Wednesday, March 04, 2009

You don't know what you don't know

Part of a series on essential actions you need to take

One of the biggest tax assessments your company will experience probably won't be from the IRS. It'll be sales and use tax. Here are some reasons:

1. Your professionals (your CPA and lawyer) know about income taxes. And they are constantly giving you, or at least anxious to give you, advice about your income tax strategy, planning, avoidance, etc. They learned about income taxes in school. And they've probably got letters after their names certifying that they're experts at income taxes.

2. Those same professionals, in all probability, learned absolutely nothing about sales and use taxes in school. It's not their fault. Very view schools even offer courses in sales and use taxes.

3. Those same professionals, when they go to continuing education conferences, rarely go to the break-out sessions on sales and use taxes. Again, it's not their fault. The conference probably didn't offer any sessions on sales and use taxes. And those professionals do need to know about income taxes.

4. Therefore, based on items 1-3, your professionals probably know nothing about sales and use taxes, other than what everyone else knows. They may be able to prepare a sales and use tax return, but that really doesn't mean they know the kinds of things that I talk about on this blog. They don't know what they don't know. Because they never got any training. It ain't their fault!

5. Therefore, you're not getting good advice, if you're even getting advice.

6. So when the auditing gods decide who will get assessed, the IRS god will not be able to surprise you. You've been getting advice. You may get nailed for some taxes, but it's likely to be something that you were kind of expecting. Your professional said, "Mary, this is kinda edgy, but I'd suggest treating the transaction this way. If the IRS catches it, and they argue that it's taxable, we can decide at that point whether to fight it or not." In other words, no surprise.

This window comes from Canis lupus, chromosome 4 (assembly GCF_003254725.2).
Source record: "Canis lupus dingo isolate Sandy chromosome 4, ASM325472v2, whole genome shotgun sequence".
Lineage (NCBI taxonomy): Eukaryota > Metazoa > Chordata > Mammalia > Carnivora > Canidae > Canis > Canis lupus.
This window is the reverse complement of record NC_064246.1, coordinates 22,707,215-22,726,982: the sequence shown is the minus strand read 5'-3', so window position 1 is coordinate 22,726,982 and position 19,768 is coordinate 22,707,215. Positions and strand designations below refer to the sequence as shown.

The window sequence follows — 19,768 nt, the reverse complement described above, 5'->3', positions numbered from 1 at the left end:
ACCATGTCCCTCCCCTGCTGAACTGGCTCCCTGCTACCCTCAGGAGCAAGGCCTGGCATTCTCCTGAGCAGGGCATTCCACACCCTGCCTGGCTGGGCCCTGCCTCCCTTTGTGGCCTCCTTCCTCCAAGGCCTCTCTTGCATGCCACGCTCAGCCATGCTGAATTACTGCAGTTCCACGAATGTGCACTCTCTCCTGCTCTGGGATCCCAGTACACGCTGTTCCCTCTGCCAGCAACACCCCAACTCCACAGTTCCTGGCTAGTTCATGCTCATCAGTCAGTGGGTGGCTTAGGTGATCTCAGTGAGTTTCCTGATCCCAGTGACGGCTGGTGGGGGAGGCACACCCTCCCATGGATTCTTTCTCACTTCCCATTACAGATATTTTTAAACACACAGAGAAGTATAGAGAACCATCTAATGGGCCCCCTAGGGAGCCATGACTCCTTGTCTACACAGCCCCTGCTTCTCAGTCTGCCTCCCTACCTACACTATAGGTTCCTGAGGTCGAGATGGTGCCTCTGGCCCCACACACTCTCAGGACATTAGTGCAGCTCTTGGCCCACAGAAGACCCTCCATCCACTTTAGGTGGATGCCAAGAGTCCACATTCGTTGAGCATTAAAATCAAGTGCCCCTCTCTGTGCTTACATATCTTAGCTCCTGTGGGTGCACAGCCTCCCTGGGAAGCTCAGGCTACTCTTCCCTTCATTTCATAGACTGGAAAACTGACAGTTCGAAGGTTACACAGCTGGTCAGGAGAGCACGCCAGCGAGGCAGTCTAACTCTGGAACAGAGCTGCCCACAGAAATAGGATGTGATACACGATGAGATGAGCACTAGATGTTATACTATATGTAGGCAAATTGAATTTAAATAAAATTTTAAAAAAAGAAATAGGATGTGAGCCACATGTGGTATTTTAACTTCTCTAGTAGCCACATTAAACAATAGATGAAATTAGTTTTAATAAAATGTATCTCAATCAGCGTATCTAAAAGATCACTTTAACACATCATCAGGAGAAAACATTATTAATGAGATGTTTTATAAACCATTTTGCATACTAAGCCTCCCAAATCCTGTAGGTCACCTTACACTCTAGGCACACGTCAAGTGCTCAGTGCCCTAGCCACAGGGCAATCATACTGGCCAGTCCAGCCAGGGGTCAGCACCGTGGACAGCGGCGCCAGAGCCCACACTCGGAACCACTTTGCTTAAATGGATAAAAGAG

7. But when the sales tax god decides to send her minions in to make your life miserable, you won't have had that conversation with your professionals. In fact, their response will probably be something like, "Gosh, that's taxable? Huh. Learn something new every day." And privately, they're thanking the professional liability god that you never asked them any questions, and/or they didn't put any answers to you in writing.

8. The moral of the story? Your professionals don't know. And if you're hoping they're going to be providing you guidance for sales and use taxes like they've done for income taxes, you're in for a rude awakening. They don't know what they don't know because they never learned about it.

And neither do you.

I've probably managed to offend every tax lawyer and CPA in the country with this one. Please keep in mind that there ARE some professionals out there who DO go to the break-out sessions, who DO subscribe to the newsletters, tax databases, buy the books, etc. In fact there are some that actually have a practice of sales and use taxes.

Here's another fact to keep in mind. I was glancing through a paper copy of a sales and use tax newsletter about a year ago. One of the major ones. Know how many subscribers they had? 800. For the entire country! 800! That means less than 20 per state. And probably half of those newsletters went to large companies who learned that they didn't know what they didn't know.

It doesn't bode well. Ask your professional which sales tax publications and newsletters they use.

Here's another one. Know what type of company often gets hit with use tax assessments? Law firms and CPA firms. Most businesses kind of figure this one out because there's a line on the sales tax return about paying use taxes on out-of-state purchases. But since professionals don't fill out a sales tax return for their own business (they don't provide taxable services in most states) they don't 't know they have to pay that use tax.

They didn't know what they didn't know.

Your job?

Read this blog. Review my articles on tax traps. Join our events. Read some books. Go to seminars. Find a professional who knows about this stuff and get some good advice. Here's where you can find more information.

Find out what you don't know. Then you can ask some questions.

Sales Tax Guy

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